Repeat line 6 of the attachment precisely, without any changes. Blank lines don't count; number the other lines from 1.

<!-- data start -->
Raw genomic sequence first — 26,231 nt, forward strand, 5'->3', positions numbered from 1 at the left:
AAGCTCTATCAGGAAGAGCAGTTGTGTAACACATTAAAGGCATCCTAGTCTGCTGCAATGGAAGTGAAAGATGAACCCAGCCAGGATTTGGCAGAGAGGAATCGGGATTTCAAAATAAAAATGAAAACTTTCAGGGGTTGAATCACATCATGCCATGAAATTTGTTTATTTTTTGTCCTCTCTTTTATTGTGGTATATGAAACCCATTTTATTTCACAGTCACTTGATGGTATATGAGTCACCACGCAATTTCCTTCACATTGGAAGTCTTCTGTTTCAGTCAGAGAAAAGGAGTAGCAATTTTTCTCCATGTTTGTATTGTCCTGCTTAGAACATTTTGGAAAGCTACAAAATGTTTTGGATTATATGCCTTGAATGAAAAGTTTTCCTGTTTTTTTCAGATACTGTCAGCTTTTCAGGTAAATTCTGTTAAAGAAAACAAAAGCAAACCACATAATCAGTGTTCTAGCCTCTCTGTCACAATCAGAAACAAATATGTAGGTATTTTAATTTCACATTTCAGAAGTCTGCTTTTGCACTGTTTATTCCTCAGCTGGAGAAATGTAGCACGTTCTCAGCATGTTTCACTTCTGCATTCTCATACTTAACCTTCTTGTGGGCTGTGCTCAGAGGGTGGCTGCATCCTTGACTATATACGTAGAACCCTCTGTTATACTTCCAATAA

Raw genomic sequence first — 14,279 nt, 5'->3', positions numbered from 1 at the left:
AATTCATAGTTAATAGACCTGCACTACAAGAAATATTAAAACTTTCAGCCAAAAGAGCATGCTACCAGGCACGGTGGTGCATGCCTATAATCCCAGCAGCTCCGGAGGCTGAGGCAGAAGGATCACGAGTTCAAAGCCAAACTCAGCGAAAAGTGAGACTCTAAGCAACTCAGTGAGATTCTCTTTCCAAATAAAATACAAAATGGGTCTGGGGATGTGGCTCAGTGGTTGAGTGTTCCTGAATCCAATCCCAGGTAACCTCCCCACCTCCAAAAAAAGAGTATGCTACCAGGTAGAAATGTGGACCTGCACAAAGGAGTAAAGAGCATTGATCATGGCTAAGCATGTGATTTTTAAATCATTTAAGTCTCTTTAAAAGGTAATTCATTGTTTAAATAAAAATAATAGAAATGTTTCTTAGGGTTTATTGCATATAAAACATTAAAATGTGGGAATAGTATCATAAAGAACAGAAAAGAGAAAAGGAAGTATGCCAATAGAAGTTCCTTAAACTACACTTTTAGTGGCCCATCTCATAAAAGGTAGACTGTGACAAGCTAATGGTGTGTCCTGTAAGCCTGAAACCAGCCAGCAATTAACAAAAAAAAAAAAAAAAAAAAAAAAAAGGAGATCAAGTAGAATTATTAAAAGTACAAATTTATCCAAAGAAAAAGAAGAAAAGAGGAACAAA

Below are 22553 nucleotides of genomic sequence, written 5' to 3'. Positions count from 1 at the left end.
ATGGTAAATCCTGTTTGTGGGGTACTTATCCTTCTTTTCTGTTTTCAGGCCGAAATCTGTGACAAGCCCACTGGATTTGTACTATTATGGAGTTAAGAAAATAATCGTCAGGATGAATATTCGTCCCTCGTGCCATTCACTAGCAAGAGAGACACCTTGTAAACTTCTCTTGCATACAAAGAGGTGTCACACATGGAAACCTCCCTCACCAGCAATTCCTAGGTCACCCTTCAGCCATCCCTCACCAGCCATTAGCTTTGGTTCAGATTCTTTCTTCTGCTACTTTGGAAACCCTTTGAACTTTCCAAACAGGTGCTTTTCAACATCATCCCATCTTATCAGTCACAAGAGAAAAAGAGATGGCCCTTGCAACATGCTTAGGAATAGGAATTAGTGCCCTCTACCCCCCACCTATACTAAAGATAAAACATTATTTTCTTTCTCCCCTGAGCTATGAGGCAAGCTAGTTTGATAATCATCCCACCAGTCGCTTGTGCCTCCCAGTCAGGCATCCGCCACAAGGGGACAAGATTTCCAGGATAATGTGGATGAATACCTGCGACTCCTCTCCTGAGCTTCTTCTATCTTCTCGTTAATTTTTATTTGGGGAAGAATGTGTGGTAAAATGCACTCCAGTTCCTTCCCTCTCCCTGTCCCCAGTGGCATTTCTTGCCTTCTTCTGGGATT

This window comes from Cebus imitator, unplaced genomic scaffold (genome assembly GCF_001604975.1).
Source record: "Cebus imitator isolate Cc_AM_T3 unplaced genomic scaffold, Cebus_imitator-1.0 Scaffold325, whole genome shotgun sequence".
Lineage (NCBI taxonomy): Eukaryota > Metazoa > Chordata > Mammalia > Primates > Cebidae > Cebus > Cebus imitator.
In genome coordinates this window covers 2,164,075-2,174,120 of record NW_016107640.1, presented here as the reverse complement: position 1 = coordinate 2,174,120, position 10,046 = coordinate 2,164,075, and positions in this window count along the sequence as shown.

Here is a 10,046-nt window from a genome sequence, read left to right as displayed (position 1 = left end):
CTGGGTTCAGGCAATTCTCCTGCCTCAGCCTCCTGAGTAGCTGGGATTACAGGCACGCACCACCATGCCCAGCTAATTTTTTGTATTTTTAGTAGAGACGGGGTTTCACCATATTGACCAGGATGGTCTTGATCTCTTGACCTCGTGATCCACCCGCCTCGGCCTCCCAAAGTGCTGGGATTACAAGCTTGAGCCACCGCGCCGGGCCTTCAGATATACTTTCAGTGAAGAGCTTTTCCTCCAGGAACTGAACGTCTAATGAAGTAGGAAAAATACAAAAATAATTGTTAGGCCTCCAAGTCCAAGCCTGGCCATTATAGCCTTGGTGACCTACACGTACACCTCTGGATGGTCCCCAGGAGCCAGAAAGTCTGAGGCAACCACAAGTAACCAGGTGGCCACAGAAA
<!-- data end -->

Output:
ATGGTAAATCCTGTTTGTGGGGTACTTATCCTTCTTTTCTGTTTTCAGGCCGAAATCTGTGACAAGCCCACTGGATTTGTACTATTATGGAGTTAAGAAAATAATCGTCAGGATGAATATTCGTCCCTCGTGCCATTCACTAGCAAGAGAGACACCTTGTAAACTTCTCTTGCATACAAAGAGGTGTCACACATGGAAACCTCCCTCACCAGCAATTCCTAGGTCACCCTTCAGCCATCCCTCACCAGCCATTAGCTTTGGTTCAGATTCTTTCTTCTGCTACTTTGGAAACCCTTTGAACTTTCCAAACAGGTGCTTTTCAACATCATCCCATCTTATCAGTCACAAGAGAAAAAGAGATGGCCCTTGCAACATGCTTAGGAATAGGAATTAGTGCCCTCTACCCCCCACCTATACTAAAGATAAAACATTATTTTCTTTCTCCCCTGAGCTATGAGGCAAGCTAGTTTGATAATCATCCCACCAGTCGCTTGTGCCTCCCAGTCAGGCATCCGCCACAAGGGGACAAGATTTCCAGGATAATGTGGATGAATACCTGCGACTCCTCTCCTGAGCTTCTTCTATCTTCTCGTTAATTTTTATTTGGGGAAGAATGTGTGGTAAAATGCACTCCAGTTCCTTCCCTCTCCCTGTCCCCAGTGGCATTTCTTGCCTTCTTCTGGGATT